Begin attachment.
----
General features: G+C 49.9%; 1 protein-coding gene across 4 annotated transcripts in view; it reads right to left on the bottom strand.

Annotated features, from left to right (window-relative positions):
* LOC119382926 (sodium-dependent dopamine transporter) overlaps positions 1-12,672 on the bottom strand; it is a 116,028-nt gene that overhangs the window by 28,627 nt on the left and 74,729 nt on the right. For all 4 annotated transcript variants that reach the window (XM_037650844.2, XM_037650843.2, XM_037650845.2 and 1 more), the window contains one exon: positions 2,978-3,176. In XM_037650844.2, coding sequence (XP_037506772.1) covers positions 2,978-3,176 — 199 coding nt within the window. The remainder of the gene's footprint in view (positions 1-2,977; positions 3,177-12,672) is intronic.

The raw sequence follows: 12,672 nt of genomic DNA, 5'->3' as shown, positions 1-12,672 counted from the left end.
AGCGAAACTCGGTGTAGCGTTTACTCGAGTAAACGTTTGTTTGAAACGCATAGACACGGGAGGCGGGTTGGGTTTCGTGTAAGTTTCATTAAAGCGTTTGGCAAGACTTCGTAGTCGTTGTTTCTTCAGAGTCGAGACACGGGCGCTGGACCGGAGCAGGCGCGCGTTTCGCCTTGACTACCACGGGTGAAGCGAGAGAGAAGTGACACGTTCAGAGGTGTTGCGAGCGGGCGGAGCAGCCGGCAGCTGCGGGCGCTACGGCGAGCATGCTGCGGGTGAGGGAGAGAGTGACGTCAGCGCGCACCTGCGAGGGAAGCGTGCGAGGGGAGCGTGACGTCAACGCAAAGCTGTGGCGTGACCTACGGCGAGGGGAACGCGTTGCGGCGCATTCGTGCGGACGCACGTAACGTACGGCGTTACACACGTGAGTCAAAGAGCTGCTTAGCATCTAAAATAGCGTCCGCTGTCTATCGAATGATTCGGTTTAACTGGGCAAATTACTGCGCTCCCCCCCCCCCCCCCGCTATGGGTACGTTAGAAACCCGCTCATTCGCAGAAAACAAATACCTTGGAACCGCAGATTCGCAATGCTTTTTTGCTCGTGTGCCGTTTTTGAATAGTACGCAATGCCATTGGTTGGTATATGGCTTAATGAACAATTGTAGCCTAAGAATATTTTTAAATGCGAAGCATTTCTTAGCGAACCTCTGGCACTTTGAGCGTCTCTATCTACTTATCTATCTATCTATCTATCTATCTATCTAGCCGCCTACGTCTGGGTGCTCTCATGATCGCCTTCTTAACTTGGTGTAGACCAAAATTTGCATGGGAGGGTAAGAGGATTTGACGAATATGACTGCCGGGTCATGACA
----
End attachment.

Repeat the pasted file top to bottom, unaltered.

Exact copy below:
General features: G+C 49.9%; 1 protein-coding gene across 4 annotated transcripts in view; it reads right to left on the bottom strand.

Annotated features, from left to right (window-relative positions):
* LOC119382926 (sodium-dependent dopamine transporter) overlaps positions 1-12,672 on the bottom strand; it is a 116,028-nt gene that overhangs the window by 28,627 nt on the left and 74,729 nt on the right. For all 4 annotated transcript variants that reach the window (XM_037650844.2, XM_037650843.2, XM_037650845.2 and 1 more), the window contains one exon: positions 2,978-3,176. In XM_037650844.2, coding sequence (XP_037506772.1) covers positions 2,978-3,176 — 199 coding nt within the window. The remainder of the gene's footprint in view (positions 1-2,977; positions 3,177-12,672) is intronic.

The raw sequence follows: 12,672 nt of genomic DNA, 5'->3' as shown, positions 1-12,672 counted from the left end.
AGCGAAACTCGGTGTAGCGTTTACTCGAGTAAACGTTTGTTTGAAACGCATAGACACGGGAGGCGGGTTGGGTTTCGTGTAAGTTTCATTAAAGCGTTTGGCAAGACTTCGTAGTCGTTGTTTCTTCAGAGTCGAGACACGGGCGCTGGACCGGAGCAGGCGCGCGTTTCGCCTTGACTACCACGGGTGAAGCGAGAGAGAAGTGACACGTTCAGAGGTGTTGCGAGCGGGCGGAGCAGCCGGCAGCTGCGGGCGCTACGGCGAGCATGCTGCGGGTGAGGGAGAGAGTGACGTCAGCGCGCACCTGCGAGGGAAGCGTGCGAGGGGAGCGTGACGTCAACGCAAAGCTGTGGCGTGACCTACGGCGAGGGGAACGCGTTGCGGCGCATTCGTGCGGACGCACGTAACGTACGGCGTTACACACGTGAGTCAAAGAGCTGCTTAGCATCTAAAATAGCGTCCGCTGTCTATCGAATGATTCGGTTTAACTGGGCAAATTACTGCGCTCCCCCCCCCCCCCCCGCTATGGGTACGTTAGAAACCCGCTCATTCGCAGAAAACAAATACCTTGGAACCGCAGATTCGCAATGCTTTTTTGCTCGTGTGCCGTTTTTGAATAGTACGCAATGCCATTGGTTGGTATATGGCTTAATGAACAATTGTAGCCTAAGAATATTTTTAAATGCGAAGCATTTCTTAGCGAACCTCTGGCACTTTGAGCGTCTCTATCTACTTATCTATCTATCTATCTATCTATCTATCTAGCCGCCTACGTCTGGGTGCTCTCATGATCGCCTTCTTAACTTGGTGTAGACCAAAATTTGCATGGGAGGGTAAGAGGATTTGACGAATATGACTGCCGGGTCATGACA